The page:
• Practically unlimited durability
  • Interchangeable heads
  • Small dimensional deviations in manufacturing
  • Cymbals can get damaged
  • Often very hard sound, not always fitting
  • Quite high weight

Advantages and disadvantages of carbon sticks

Carbon sticks are probably the premium drum sticks par excellence. They can be compared to hickory sticks in terms of playing style. However, they are much more durable and do not damage the cymbals as aluminium sticks do. The material absorbs sweat, so the sticks do not become slippery. Disadvantage: They are quite expensive.

  • Very durable
  • Good all-round properties
  • Sweat-absorbing, good grip
  • High price

Buying criteria: You can use these factors to evaluate and compare drumsticks

Besides the choice of material, there are some other buying criteria to consider. These include:

  • Size
  • Head shape
  • Durability
  • Reproducibility
  • Series dispersion
  • Price


Just like other instruments, drum accessories come in different sizes: Drumsticks are no exception. Unfortunately, the sizes are not standardised. However, the following can be taken as a guideline:

  • 7a: Light and soft. Perfect for jazzy numbers
  • 5a: Slightly heavier and fuller; jazz and light rock
  • 5b: The classic all-rounder size: Perfect for rehearsals and rock
  • 2a: Ideal for harder rock
  • 2b: The strength for heavy rock and metal

These are only general guideline values of a recommendatory nature. There is no doubt that you can also play jazz with a 2a stick. Under certain circumstances, this can be your personal signature? If you want to find your ideal drumstick, there is no way around trial and error. If you are unsure which sticks are suitable for you, check out which sticks your favourite drummer uses. Sometimes there are also signature sticks of famous drummers that can be suitable for trying out.

The size and head shape of drumsticks determine how they are to be played and thus also what sound they produce. (Picture source: / ml991)

Head shape

Besides the material and the size of the sticks, there are also different head shapes. While the size and the material mainly influence the feel, the shape of the head has a decisive influence on the sound. The most common head shapes are:

  • Oval
  • Acorn
  • Drop
  • Sphere
  • Drum

In addition, there are heads made of nylon. These usually have an oval shape. In order to predict the sound characteristics of the different head shapes, one must understand some physical principles: The smaller the contact area of the drumstick when hitting a head, the brighter and clearer the sound. As humans, we perceive high frequencies much more strongly than lower frequencies – our ears are simply very sensitive in this frequency range. Therefore, a bright and clear sound is more assertive and is perceived more strongly. This is especially desirable in heavier genres, when the snare of the drum kit has to compete with several electric guitars. Darker, lower frequencies are perceived as warmer and more peaceful. So if you are playing acoustic or jazz, you may need a stick with the right head shape for these cases. The table lists the different head shapes and their sound characteristics.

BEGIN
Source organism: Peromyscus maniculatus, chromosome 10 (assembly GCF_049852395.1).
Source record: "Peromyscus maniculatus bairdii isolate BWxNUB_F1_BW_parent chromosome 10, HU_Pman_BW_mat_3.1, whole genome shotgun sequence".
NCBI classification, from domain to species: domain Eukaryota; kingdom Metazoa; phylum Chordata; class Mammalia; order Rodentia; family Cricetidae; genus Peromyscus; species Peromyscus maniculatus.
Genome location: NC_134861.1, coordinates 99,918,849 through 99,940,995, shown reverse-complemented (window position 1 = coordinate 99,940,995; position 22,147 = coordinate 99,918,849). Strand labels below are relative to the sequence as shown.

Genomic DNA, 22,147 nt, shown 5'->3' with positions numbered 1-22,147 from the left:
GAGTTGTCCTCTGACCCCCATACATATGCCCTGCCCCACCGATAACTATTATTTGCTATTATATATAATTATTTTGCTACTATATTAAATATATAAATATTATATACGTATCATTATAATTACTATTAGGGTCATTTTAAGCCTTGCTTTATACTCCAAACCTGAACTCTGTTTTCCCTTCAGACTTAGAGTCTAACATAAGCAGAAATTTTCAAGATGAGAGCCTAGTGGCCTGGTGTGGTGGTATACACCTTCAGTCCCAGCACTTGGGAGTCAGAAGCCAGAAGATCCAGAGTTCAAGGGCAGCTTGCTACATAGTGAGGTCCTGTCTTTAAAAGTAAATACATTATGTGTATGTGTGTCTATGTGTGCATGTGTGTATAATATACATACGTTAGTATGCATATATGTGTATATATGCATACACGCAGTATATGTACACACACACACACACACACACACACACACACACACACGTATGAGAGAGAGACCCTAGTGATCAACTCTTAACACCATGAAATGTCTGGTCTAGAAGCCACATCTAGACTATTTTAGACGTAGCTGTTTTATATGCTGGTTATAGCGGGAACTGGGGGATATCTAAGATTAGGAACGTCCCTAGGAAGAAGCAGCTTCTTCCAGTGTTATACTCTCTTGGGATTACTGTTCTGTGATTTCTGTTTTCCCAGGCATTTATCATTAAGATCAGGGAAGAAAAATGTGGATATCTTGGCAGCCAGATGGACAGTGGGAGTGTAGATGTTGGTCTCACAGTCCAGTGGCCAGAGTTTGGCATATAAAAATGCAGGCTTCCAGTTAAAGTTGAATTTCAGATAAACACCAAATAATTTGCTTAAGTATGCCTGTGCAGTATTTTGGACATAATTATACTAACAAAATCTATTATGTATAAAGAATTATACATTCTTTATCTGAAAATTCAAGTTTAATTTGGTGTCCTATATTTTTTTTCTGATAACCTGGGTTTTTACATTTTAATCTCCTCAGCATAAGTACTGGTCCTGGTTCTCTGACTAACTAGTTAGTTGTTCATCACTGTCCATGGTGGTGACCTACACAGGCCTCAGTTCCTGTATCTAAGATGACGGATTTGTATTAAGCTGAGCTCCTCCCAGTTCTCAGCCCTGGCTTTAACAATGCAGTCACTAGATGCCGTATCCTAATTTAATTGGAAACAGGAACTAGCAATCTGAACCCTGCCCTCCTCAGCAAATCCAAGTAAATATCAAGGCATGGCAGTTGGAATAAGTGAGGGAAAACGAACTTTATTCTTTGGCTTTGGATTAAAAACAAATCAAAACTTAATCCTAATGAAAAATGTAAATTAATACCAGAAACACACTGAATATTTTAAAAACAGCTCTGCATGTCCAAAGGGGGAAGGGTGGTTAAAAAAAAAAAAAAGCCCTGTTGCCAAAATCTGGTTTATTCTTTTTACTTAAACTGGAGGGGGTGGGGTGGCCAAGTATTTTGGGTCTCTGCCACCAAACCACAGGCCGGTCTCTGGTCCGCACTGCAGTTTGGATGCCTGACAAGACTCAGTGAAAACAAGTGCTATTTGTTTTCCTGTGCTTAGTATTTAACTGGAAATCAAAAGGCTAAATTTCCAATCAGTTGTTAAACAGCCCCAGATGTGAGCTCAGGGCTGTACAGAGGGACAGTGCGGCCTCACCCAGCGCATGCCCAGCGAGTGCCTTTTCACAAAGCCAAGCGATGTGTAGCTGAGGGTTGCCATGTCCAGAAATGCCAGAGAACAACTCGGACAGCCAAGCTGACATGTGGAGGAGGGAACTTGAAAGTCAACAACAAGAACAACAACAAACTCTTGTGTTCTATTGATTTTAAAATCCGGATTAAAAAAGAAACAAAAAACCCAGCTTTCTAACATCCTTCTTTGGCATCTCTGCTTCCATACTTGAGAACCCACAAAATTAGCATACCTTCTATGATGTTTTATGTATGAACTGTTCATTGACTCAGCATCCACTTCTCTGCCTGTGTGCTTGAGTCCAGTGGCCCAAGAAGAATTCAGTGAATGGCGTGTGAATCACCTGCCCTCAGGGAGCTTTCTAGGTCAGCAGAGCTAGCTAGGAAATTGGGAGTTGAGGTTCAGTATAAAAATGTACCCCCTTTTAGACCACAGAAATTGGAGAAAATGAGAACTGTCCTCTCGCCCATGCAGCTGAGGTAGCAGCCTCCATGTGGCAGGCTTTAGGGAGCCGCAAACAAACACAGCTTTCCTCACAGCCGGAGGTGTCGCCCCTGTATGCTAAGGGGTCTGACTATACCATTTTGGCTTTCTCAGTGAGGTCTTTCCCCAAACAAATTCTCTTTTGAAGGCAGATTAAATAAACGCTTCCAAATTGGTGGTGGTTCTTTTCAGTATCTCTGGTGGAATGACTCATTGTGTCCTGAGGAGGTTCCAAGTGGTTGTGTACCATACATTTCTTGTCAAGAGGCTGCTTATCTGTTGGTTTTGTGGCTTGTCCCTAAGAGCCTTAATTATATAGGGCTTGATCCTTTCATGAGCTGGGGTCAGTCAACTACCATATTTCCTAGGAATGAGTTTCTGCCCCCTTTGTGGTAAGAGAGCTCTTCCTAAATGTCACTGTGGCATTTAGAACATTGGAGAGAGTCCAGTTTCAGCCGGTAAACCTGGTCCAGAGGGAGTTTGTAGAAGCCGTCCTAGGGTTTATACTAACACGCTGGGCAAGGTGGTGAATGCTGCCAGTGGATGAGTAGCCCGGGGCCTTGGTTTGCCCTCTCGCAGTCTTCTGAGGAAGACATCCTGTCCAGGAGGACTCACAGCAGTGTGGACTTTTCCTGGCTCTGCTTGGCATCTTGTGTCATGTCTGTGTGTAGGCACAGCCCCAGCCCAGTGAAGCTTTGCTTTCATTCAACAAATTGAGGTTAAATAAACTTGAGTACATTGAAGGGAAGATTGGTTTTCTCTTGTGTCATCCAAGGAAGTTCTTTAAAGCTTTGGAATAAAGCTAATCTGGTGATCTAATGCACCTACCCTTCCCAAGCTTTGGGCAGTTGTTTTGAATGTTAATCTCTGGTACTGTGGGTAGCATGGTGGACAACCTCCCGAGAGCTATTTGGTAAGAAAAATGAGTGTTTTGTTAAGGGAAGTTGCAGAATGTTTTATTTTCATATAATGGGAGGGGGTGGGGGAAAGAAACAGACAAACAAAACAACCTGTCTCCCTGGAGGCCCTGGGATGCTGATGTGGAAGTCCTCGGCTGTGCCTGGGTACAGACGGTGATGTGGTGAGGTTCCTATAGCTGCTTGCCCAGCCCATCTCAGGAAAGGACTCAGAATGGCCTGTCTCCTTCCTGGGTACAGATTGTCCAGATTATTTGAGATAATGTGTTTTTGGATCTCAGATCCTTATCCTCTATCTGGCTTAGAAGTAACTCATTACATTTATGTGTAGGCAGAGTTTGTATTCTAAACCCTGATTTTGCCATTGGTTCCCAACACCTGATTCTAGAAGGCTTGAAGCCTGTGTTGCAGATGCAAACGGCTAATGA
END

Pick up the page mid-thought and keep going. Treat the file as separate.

Head shape Sound characteristics
Oval Rich depths, dark(er) sound
Drop Sounds close to the oval head shape, but with a slightly more central sound.
Acorn Very good punch, fat sound. Not the best for jazz or soft ballads.
Ball Clear treble – therefore particularly assertive, but less “boom”.
Barrel Loud sound, very assertive.


An important purchase criterion should also be the durability of the sticks. Problem: Often you can only find out the durability by trial and error, because it also depends a lot on your own playing style. For example, if you always play the snare in the middle, the sticks will wear less than if you hit the snare more on the edge. A good option is to study customer reviews and use common sense. If it’s a wooden stick, make sure the grain is even and make sure the sticks appear to be of good quality.


A criterion that should not be underestimated: Can you assume that the sticks you have chosen will still be available in 5 or 10 years? It can be quite annoying if you get used to certain sticks only to find out later that you can’t buy any more of them. So it’s worth making sure that your sticks are made by a reputable manufacturer so that you can be sure that they will still be available in the future.

Series dispersion

Just as important as the durability of the sticks is the so-called series dispersion. Series dispersion means that two different pairs of the same model have different properties; this can be the case especially with very cheap sticks. With aluminium drumsticks, the serial dispersion is lowest because a standardised manufacturing process is used. Be careful with sticks made of wood. So also make sure that each stick of your drumstick pair feels the same and has the same centre of gravity characteristics. This promotes the feeling of playing and makes playing drums easier.


Of course, the price is also a decisive purchase criterion for many people. Good news: most drumsticks are quite affordable. However, if you play very hard music, you might want to think about getting some more expensive and durable sticks so that you can save money in the long run.

Facts worth knowing about drumsticks

How should I hold my drumstick?

When playing the drums, there are different ways of holding the stick. There is the basic grip (German grip), the French grip and the so-called traditional grip.

Can I build a drumstick myself?

That is definitely possible. However, it is very difficult to build two sticks in such a way that they both weigh exactly the same, have the same centre of gravity and so on. Nevertheless, if you like to do it yourself, you can find many suitable examples on the internet of how something like this can work.

Picture credits: skeeze /